The promotion, called "Out of the Box," had multiple marketing goals.
"We wanted to position UPS as a company that cares about small businesses and helps them grow," said Donna Barrett, PR manager for UPS' small-business group. "The contest was also designed to support UPS' efforts to drive sales among small businesses."
UPS broadly defines the small and midsize business (SMB) market as companies with between $5 million and $250 million in annual sales.
Companies with less than $5 million in annual sales are classified as "microbusinesses."
For the small-business contest, UPS narrowed the market to companies with between $500,000 and $10 million in sales during 2004.
"We recognize that among this market segment, there is a great deal of opportunity," Barrett said. "This is where the economy is growing, and new businesses are entering all the time."
The contest was designed to recognize companies that have creative business models and innovative approaches to marketing their products and services.
The promotion, which ran from May through August, asked companies to submit 500-word essays to the UPS Web site, describing how they demonstrated "out of the box" thinking.
Winners were selected based on originality, business implementation and results.
The panel of judges included Norm Brodsky, columnist for Inc.; Benn Konsynski, professor of business administration at Emory University's Goizueta Business School; Ed Baker, publisher of the Atlanta Business Chronicle; and Jordan Colletta, VP-customer technology marketing at UPS.
UPS used an integrated marketing program to promote the contest, including online ads; promotional materials distributed by the UPS sales force at UPS stores and events; public relations; and the UPS Web site.
The company's internal communications group created the banner ads for the campaign, and Atlanta-based Macquarium developed the print materials.
The grand prize for the "Out of the Box" contest was $10,000 in cash or $10,000 worth of free UPS package delivery services; a PC provided by Hewlett-Packard Co., equipped with UPS online shipping tools; and 10 hours of UPS consulting services, valued at $5,000.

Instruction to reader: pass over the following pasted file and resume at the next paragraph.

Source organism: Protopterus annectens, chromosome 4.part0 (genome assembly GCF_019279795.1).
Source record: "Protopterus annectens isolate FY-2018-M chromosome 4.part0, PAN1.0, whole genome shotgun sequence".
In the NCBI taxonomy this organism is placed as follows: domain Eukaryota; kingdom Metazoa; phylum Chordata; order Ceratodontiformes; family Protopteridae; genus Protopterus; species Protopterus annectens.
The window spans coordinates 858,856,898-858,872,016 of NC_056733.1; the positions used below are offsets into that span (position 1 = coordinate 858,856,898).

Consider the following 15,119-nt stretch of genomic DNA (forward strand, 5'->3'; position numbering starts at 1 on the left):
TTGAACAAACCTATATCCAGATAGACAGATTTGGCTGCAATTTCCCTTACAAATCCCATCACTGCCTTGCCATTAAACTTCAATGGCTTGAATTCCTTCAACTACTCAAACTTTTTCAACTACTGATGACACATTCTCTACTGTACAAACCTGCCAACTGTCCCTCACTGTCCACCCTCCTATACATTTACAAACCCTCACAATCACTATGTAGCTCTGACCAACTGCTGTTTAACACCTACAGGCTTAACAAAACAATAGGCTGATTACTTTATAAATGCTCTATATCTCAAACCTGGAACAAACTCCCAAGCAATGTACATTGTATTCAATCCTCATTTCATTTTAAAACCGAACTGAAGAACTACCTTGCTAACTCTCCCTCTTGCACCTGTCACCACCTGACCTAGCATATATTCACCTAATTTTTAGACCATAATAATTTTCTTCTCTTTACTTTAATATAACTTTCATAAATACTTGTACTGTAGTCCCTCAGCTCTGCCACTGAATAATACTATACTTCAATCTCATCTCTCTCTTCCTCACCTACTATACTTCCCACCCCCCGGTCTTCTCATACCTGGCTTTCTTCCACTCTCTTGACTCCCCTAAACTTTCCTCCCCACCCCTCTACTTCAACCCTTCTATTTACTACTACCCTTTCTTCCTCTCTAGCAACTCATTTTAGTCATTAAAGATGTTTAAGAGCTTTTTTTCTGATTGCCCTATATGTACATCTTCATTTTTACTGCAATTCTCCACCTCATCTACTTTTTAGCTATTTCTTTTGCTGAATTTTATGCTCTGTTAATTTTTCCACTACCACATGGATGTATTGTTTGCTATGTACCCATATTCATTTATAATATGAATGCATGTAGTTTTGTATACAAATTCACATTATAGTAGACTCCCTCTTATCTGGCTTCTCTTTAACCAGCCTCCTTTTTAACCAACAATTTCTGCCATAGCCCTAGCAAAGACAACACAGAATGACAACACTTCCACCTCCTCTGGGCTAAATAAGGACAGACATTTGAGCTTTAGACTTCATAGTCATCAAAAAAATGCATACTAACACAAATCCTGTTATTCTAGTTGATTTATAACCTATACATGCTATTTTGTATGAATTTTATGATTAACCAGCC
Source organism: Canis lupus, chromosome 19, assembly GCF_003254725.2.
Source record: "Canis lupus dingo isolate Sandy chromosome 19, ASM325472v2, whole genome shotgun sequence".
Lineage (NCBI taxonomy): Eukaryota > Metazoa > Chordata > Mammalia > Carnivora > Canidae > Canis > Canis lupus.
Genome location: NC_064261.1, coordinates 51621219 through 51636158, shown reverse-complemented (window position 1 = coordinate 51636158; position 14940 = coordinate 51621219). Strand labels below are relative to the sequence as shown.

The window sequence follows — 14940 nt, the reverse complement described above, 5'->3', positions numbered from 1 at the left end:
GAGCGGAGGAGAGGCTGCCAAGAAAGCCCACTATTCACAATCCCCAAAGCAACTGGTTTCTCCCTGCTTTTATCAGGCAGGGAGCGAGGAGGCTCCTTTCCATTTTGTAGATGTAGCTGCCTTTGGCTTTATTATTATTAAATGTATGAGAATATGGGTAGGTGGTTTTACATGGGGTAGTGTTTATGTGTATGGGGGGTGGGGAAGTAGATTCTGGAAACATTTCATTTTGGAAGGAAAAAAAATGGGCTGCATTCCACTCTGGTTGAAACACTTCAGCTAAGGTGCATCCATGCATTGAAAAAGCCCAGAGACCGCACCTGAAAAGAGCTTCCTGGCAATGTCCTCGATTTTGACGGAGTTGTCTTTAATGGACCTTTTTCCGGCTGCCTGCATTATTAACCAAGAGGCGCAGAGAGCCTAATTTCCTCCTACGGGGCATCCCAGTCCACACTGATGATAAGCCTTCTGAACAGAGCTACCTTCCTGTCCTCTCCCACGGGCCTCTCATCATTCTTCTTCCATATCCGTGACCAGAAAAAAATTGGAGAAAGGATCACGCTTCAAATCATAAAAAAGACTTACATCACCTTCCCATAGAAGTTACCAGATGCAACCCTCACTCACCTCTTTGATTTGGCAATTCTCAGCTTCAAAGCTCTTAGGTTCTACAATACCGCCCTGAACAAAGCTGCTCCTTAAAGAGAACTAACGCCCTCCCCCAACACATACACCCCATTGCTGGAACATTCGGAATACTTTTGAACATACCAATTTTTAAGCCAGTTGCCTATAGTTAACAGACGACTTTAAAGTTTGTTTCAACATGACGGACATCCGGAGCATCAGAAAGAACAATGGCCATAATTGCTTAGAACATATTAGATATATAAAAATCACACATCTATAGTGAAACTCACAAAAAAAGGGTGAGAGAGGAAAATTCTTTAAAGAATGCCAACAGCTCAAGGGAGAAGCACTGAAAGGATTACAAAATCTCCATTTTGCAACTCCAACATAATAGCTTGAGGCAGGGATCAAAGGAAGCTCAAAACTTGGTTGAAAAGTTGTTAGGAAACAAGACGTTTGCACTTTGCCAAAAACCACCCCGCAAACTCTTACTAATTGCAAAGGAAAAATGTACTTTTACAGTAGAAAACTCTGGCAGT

The second-place winner received $5,000 in cash or $5,000 in UPS shipping services and an HP computer with online shipping tools. The third-place winner received an HP computer with shipping tools.
The first-place winner was Designs by Lucinda, a Portland, Maine, jewelry company that designs and sells pins that help nonprofit organizations in their fund-raising. The company employs mothers who can work at home and has helped nonprofit organizations raise more than $22 million.
"It's very rewarding to have a company the size of UPS actively looking for ways to help businesses as small as mine," said Lucinda Yates, president and founder of Designs by Lucinda.
Second place went to Rockford, Ill.-based Colorlab Custom Cosmetics.
Third place went to INCHworm shoes, a Boston manufacturer of shoes that expand in size as children's feet grow. The company was started by a father of three who was tired of the expense of buying shoes.
The contest generated more than 25,000 visits to the UPS Web site and hundreds of entries. It also led to more than 100 qualified leads, Barrett said.
"Now that we've proved the contest is a viable promotional and lead-generation tool, we'll work to promote it more heavily in 2006 to increase these sales lead numbers," Barrett said.